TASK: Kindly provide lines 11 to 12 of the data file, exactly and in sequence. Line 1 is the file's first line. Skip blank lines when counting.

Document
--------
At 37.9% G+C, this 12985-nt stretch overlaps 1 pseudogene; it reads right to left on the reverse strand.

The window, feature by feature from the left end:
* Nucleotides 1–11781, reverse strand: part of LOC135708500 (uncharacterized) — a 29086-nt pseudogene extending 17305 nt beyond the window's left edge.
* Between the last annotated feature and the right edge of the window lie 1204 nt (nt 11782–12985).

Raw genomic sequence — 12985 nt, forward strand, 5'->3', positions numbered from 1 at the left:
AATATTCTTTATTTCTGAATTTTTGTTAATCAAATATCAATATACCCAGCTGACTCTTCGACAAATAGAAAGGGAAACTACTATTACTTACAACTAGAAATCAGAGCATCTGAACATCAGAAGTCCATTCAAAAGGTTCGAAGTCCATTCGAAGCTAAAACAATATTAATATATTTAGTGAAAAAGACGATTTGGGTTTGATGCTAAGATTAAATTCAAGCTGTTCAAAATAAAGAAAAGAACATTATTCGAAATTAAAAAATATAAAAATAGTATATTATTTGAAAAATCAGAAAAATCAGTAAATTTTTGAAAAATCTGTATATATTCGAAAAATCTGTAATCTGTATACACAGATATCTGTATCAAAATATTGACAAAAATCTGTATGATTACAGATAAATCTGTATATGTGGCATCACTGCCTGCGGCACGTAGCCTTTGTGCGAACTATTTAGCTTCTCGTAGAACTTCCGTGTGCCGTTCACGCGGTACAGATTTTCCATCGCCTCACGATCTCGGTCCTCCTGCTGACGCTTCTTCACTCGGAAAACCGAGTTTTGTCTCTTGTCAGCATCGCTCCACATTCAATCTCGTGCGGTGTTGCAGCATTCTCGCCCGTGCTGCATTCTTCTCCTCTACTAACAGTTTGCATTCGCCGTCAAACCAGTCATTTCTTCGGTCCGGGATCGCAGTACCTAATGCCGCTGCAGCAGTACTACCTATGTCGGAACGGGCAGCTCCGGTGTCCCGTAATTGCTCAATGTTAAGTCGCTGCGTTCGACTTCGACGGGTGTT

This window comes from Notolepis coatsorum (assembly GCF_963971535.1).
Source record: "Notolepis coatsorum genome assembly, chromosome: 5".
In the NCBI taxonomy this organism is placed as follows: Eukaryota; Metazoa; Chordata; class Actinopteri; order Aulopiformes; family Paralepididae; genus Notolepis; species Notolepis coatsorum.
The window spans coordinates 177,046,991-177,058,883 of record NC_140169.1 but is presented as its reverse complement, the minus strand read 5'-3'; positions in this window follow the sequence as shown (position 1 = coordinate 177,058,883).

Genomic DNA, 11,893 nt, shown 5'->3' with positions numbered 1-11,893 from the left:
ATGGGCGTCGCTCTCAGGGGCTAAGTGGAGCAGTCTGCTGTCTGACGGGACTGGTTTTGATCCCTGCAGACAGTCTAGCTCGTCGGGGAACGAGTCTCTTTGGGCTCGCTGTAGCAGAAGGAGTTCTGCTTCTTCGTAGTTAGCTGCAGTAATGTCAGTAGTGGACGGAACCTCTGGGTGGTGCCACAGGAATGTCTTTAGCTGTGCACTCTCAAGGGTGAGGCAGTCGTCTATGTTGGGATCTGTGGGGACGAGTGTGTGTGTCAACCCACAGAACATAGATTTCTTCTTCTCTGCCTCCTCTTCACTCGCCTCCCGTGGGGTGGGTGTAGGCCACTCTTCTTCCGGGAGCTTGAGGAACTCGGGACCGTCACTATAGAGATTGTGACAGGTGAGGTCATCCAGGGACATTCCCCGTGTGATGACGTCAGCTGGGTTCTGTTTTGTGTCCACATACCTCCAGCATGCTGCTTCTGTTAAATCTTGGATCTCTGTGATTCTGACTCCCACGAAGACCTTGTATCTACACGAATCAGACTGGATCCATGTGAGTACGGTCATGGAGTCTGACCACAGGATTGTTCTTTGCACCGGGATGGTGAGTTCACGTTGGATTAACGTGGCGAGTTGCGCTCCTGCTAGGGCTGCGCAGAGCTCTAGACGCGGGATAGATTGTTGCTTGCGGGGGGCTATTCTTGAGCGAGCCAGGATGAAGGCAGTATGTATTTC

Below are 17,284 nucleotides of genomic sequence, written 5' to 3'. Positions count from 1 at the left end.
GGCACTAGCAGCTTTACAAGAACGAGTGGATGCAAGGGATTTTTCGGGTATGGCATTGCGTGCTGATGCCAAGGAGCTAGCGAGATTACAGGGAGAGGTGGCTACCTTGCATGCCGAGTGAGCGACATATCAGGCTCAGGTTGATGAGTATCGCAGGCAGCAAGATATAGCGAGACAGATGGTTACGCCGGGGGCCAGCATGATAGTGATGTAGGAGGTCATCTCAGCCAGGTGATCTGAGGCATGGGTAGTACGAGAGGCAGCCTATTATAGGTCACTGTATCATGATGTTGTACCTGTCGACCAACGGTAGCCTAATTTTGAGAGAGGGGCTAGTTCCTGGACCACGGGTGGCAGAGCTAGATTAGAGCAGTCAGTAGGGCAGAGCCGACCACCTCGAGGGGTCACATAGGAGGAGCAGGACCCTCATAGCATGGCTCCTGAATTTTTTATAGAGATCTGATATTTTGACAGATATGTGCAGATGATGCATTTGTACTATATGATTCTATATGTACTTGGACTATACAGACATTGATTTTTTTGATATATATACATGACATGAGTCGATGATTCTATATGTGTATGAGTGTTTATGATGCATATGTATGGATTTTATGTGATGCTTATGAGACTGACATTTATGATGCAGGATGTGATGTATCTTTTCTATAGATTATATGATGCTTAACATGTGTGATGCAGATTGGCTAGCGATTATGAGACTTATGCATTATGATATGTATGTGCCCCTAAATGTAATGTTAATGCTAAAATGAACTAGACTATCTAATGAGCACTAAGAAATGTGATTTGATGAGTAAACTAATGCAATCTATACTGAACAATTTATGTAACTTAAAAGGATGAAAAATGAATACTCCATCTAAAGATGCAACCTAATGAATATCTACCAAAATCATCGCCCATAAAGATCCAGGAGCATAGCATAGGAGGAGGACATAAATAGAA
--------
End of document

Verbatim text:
Genomic DNA, 11,893 nt, shown 5'->3' with positions numbered 1-11,893 from the left:
ATGGGCGTCGCTCTCAGGGGCTAAGTGGAGCAGTCTGCTGTCTGACGGGACTGGTTTTGATCCCTGCAGACAGTCTAGCTCGTCGGGGAACGAGTCTCTTTGGGCTCGCTGTAGCAGAAGGAGTTCTGCTTCTTCGTAGTTAGCTGCAGTAATGTCAGTAGTGGACGGAACCTCTGGGTGGTGCCACAGGAATGTCTTTAGCTGTGCACTCTCAAGGGTGAGGCAGTCGTCTATGTTGGGATCTGTGGGGACGAGTGTGTGTGTCAACCCACAGAACATAGATTTCTTCTTCTCTGCCTCCTCTTCACTCGCCTCCCGTGGGGTGGGTGTAGGCCACTCTTCTTCCGGGAGCTTGAGGAACTCGGGACCGTCACTATAGAGATTGTGACAGGTGAGGTCATCCAGGGACATTCCCCGTGTGATGACGTCAGCTGGGTTCTGTTTTGTGTCCACATACCTCCAGCATGCTGCTTCTGTTAAATCTTGGATCTCTGTGATTCTGACTCCCACGAAGACCTTGTATCTACACGAATCAGACTGGATCCATGTGAGTACGGTCATGGAGTCTGACCACAGGATTGTTCTTTGCACCGGGATGGTGAGTTCACGTTGGATTAACGTGGCGAGTTGCGCTCCTGCTAGGGCTGCGCAGAGCTCTAGACGCGGGATAGATTGTTGCTTGCGGGGGGCTATTCTTGAGCGAGCCAGGATGAAGGCAGTATGTATTTC